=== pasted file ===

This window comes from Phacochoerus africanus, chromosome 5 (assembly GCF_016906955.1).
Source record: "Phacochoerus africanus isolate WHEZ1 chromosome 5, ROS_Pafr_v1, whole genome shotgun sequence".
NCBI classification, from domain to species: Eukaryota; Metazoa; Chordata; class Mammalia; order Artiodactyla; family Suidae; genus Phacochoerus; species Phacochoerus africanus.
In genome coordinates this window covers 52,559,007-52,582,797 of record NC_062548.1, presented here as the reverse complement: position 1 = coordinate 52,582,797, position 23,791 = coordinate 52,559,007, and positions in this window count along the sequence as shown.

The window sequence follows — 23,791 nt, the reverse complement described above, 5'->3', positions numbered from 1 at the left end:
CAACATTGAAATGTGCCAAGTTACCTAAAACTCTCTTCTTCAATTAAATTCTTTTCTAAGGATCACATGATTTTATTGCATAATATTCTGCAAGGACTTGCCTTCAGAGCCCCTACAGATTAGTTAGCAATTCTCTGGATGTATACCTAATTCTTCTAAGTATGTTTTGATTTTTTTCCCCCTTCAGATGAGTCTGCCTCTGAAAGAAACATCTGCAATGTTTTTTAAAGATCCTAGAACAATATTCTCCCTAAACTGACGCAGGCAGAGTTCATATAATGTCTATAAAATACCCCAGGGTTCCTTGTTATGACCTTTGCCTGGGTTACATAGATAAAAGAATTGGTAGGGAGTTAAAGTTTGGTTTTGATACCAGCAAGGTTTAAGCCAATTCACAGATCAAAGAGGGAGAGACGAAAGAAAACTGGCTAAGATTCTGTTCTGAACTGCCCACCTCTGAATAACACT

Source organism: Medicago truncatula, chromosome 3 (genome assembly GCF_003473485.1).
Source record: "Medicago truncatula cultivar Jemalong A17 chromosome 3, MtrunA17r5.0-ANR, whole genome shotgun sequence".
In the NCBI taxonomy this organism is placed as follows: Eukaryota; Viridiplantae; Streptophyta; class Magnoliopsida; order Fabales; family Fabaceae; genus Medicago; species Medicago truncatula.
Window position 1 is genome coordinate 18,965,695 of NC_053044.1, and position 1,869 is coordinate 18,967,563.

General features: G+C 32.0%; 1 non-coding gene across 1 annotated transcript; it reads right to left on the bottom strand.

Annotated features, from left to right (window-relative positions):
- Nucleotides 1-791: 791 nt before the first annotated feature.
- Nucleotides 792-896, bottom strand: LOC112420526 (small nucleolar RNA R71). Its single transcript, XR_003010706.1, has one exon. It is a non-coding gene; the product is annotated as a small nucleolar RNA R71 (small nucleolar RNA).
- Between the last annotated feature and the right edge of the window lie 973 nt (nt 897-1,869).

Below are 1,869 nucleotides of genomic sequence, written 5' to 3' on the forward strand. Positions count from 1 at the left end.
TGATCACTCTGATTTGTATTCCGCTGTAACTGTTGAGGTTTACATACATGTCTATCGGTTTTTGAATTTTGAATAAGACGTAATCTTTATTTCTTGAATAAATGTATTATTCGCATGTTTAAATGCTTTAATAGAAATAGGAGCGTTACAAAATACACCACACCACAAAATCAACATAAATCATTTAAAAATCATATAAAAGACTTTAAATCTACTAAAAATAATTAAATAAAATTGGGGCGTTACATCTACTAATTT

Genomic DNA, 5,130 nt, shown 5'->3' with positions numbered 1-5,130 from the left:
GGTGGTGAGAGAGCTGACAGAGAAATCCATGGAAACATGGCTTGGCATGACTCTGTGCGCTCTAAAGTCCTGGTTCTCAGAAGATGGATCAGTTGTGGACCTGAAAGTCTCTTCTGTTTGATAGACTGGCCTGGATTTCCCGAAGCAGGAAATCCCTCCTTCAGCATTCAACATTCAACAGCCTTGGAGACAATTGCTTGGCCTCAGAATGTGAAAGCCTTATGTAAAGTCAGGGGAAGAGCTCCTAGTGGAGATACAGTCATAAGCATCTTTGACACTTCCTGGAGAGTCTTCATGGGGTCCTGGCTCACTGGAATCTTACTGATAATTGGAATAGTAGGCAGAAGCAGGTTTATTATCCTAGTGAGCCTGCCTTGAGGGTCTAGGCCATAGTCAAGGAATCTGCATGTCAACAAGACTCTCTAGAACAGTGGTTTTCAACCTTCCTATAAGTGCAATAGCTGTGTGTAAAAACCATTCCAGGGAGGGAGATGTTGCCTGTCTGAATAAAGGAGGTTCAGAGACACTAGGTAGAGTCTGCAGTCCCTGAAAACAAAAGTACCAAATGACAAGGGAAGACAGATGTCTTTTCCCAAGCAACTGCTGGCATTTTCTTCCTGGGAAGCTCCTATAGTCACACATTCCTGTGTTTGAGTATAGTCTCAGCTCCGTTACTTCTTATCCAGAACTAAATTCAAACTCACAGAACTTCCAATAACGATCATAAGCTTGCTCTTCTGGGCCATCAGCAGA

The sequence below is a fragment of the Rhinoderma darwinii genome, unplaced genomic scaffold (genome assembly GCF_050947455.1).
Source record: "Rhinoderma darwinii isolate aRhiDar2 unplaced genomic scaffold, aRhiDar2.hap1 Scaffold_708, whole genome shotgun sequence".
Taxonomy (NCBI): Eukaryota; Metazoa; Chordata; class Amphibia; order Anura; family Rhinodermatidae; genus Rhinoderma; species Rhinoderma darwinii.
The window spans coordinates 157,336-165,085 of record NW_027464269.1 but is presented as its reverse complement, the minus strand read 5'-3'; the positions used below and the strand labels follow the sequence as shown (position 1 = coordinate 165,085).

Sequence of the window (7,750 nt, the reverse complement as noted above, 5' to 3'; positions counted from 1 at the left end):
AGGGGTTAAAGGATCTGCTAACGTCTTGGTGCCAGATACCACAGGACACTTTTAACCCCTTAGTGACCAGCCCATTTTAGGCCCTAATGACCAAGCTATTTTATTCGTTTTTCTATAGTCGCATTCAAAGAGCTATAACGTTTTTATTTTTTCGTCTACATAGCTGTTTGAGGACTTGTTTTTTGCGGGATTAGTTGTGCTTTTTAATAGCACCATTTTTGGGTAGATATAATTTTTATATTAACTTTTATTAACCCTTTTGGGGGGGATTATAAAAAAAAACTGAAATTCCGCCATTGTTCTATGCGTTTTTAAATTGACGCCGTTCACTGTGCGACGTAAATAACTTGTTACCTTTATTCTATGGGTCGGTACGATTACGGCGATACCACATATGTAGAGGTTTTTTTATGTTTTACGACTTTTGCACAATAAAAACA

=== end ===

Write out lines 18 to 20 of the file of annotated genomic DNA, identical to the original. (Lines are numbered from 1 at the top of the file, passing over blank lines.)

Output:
Genomic DNA, 5,130 nt, shown 5'->3' with positions numbered 1-5,130 from the left:
GGTGGTGAGAGAGCTGACAGAGAAATCCATGGAAACATGGCTTGGCATGACTCTGTGCGCTCTAAAGTCCTGGTTCTCAGAAGATGGATCAGTTGTGGACCTGAAAGTCTCTTCTGTTTGATAGACTGGCCTGGATTTCCCGAAGCAGGAAATCCCTCCTTCAGCATTCAACATTCAACAGCCTTGGAGACAATTGCTTGGCCTCAGAATGTGAAAGCCTTATGTAAAGTCAGGGGAAGAGCTCCTAGTGGAGATACAGTCATAAGCATCTTTGACACTTCCTGGAGAGTCTTCATGGGGTCCTGGCTCACTGGAATCTTACTGATAATTGGAATAGTAGGCAGAAGCAGGTTTATTATCCTAGTGAGCCTGCCTTGAGGGTCTAGGCCATAGTCAAGGAATCTGCATGTCAACAAGACTCTCTAGAACAGTGGTTTTCAACCTTCCTATAAGTGCAATAGCTGTGTGTAAAAACCATTCCAGGGAGGGAGATGTTGCCTGTCTGAATAAAGGAGGTTCAGAGACACTAGGTAGAGTCTGCAGTCCCTGAAAACAAAAGTACCAAATGACAAGGGAAGACAGATGTCTTTTCCCAAGCAACTGCTGGCATTTTCTTCCTGGGAAGCTCCTATAGTCACACATTCCTGTGTTTGAGTATAGTCTCAGCTCCGTTACTTCTTATCCAGAACTAAATTCAAACTCACAGAACTTCCAATAACGATCATAAGCTTGCTCTTCTGGGCCATCAGCAGA

The sequence below is a fragment of the Rhinoderma darwinii genome, unplaced genomic scaffold (genome assembly GCF_050947455.1).